I have a need to talk to someone about this book, and I suspect you might if you read it. A young boy experiences the death of a pet. Interestingly, the loss happens in the middle of the story and the ending isn't really what I expected. This might be a good story to share with kids if you're trying to communicate that it's ok to deal with the loss of a pet or loved one in your own time/ way.
Question: why, in nearly every book for children about death, is it a dog that dies? Just wondering.

Hopper is Harry's best friend, and just as in life, one day, Hopper is suddenly gone, killed in an accident. Harry cannot accept Hopper's death. He is ANGRY.

That night he hears Hopper outside the window. Harry goes to Hopper, who is not as warm and solid as he used to be, but they run and play together for a while. The next night Hopper returns, and he is even colder. By the third night, Hopper...more
Katie Fitzgerald
This book is a definite tearjerker. I've never had a dog, so I can't fully relate to the experience of a pet's sudden death, but it was still plenty sad for me, and would probably be more so for a child in this situation. It's not clear from the story whether Harry's encounters with Hopper are dreams or something more fantastical or supernatural, but the emotional impact of their nighttime adventures is the same. Children who have lost a dog and didn't get a chance to say goodbye might find this...more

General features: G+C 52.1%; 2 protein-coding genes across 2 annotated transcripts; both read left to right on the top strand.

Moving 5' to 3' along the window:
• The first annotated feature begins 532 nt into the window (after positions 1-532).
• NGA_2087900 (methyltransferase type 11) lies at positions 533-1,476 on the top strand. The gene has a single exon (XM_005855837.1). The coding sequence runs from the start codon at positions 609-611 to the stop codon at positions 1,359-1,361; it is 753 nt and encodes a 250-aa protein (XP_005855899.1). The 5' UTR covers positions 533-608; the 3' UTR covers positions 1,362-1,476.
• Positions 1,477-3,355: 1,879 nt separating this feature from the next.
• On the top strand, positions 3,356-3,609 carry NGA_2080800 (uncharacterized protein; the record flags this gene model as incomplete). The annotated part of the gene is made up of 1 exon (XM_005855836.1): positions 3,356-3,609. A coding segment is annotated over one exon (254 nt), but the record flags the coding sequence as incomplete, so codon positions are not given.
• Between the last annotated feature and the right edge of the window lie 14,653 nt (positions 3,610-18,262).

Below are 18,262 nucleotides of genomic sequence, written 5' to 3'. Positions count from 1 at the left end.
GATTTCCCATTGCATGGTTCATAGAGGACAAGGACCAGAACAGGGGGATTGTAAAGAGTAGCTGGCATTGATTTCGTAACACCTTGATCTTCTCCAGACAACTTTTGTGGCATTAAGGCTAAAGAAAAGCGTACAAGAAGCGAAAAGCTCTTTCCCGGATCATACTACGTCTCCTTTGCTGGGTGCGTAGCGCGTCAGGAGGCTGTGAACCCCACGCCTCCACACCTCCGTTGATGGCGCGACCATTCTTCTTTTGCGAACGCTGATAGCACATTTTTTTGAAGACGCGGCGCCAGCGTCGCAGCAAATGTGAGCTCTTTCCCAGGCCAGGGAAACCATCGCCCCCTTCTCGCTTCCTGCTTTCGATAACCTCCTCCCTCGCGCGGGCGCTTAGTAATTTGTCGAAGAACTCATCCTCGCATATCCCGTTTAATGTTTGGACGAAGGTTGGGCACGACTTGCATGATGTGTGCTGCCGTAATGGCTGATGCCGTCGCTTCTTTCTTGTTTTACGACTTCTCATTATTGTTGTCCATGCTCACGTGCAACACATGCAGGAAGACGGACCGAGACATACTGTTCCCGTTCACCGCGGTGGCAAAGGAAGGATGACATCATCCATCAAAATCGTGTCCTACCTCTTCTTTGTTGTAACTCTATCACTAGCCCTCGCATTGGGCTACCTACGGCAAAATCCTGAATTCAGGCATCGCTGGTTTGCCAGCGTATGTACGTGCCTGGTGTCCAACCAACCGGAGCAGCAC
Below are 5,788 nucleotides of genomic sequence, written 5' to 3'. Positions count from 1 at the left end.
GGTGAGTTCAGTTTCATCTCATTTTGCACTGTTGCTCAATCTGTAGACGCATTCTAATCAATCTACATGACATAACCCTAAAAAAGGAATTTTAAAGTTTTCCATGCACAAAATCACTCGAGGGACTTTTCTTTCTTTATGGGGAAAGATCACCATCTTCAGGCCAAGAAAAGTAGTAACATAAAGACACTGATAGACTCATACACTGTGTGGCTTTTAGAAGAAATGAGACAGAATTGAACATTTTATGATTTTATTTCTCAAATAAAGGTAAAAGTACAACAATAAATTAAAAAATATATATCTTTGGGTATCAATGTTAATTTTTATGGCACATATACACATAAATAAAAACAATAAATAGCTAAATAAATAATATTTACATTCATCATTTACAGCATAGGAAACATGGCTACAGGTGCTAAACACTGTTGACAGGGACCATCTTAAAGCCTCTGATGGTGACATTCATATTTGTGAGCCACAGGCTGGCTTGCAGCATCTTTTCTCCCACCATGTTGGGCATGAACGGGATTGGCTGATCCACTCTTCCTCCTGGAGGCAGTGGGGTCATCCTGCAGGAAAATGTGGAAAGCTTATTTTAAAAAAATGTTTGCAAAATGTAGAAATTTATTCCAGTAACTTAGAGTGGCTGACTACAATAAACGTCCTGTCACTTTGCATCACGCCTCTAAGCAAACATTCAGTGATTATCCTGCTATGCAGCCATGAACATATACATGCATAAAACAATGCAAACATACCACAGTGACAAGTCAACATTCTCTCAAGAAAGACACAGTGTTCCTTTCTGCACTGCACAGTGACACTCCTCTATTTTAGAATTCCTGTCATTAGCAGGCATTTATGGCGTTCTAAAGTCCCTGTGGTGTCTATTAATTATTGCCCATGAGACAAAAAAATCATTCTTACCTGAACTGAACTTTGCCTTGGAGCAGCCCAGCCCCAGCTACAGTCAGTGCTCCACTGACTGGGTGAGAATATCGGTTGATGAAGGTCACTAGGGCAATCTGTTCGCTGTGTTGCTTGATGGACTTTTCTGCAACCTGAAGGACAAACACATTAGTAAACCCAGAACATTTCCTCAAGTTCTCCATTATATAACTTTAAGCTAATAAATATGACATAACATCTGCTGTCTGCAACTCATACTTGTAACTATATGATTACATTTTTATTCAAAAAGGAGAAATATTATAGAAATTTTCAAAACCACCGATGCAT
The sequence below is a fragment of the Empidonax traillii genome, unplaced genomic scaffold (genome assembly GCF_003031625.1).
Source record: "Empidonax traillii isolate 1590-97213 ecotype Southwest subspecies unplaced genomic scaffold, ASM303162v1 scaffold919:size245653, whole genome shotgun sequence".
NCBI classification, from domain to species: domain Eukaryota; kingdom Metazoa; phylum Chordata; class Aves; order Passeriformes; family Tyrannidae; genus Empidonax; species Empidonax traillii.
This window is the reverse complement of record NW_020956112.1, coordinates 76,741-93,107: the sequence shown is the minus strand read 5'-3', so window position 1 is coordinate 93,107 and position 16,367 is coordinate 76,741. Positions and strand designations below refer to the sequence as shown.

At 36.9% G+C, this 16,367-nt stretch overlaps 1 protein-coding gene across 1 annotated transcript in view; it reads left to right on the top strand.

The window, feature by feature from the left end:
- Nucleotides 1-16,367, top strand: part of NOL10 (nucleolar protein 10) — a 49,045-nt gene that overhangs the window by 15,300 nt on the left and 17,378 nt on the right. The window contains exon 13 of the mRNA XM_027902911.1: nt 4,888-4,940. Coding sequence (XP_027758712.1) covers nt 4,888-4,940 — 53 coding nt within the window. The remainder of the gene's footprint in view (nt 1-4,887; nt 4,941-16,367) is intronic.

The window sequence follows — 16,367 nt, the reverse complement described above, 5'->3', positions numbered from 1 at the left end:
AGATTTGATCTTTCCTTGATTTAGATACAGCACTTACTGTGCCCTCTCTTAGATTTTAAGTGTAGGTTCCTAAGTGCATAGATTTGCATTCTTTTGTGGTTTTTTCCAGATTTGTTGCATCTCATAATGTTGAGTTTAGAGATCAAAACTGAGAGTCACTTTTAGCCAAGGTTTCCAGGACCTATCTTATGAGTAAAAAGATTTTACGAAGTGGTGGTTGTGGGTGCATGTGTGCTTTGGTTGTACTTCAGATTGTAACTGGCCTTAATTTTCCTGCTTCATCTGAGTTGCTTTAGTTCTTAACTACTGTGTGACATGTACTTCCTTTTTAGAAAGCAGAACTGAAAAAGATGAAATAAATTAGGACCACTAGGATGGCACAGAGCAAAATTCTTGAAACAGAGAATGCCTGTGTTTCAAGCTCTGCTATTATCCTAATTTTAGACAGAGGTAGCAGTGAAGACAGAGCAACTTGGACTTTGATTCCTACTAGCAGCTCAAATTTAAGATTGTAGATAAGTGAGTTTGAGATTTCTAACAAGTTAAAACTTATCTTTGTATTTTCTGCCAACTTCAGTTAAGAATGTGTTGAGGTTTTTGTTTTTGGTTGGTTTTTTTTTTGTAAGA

Harry & Hopper by Margaret Wild (2009)
Genre: Fiction
Format: Picture book
Plot summary:One day when Harry comes home from school, his faithful companion Hopper isn't there to greet him, in a touching story about the process of healing after losing a beloved pet.
Considerations or precautions for readers advisory (strong language, sex, death, religious overtones, violence, etc.): Deals with death of a pet
Review citation (if available: Owen, Maryann H. School Library Journal , April 2011, Vol. 57...more
Vicki Kier
2010 Kate Greenaway Medal winner for Freya Blackwood's illustrations, Harry & Hopper sensitively broaches childhood loss and grief with dignity and respect. Wild's third-person rendering of young Harry's loss of his best friend and pet Hopper is appropriate for drawing in children who might feel misunderstood or alone in their own loss. The prose is filled with references to touch, scent, and smell. Blackwood's genius is on display throughout the book, including the page on which Harry's dad...more
Deb (Readerbuzz) Nance
Harry and Hopper, Harry’s dog, adore each other. Then Hopper dies while Harry is at school. Harry misses his dog very much and wishes he could have told Hopper goodbye. Then Hopper begins to visit Harry each night. They play together and, when morning comes, Hopper disappears. Every night, however, Hopper becomes less and less solid, and less and less warm. Knowing it will be the last time he sees Hopper, Harry tells Hopper goodbye.

A gentle story. A lovely way to let go of a beloved pet.

“In the...more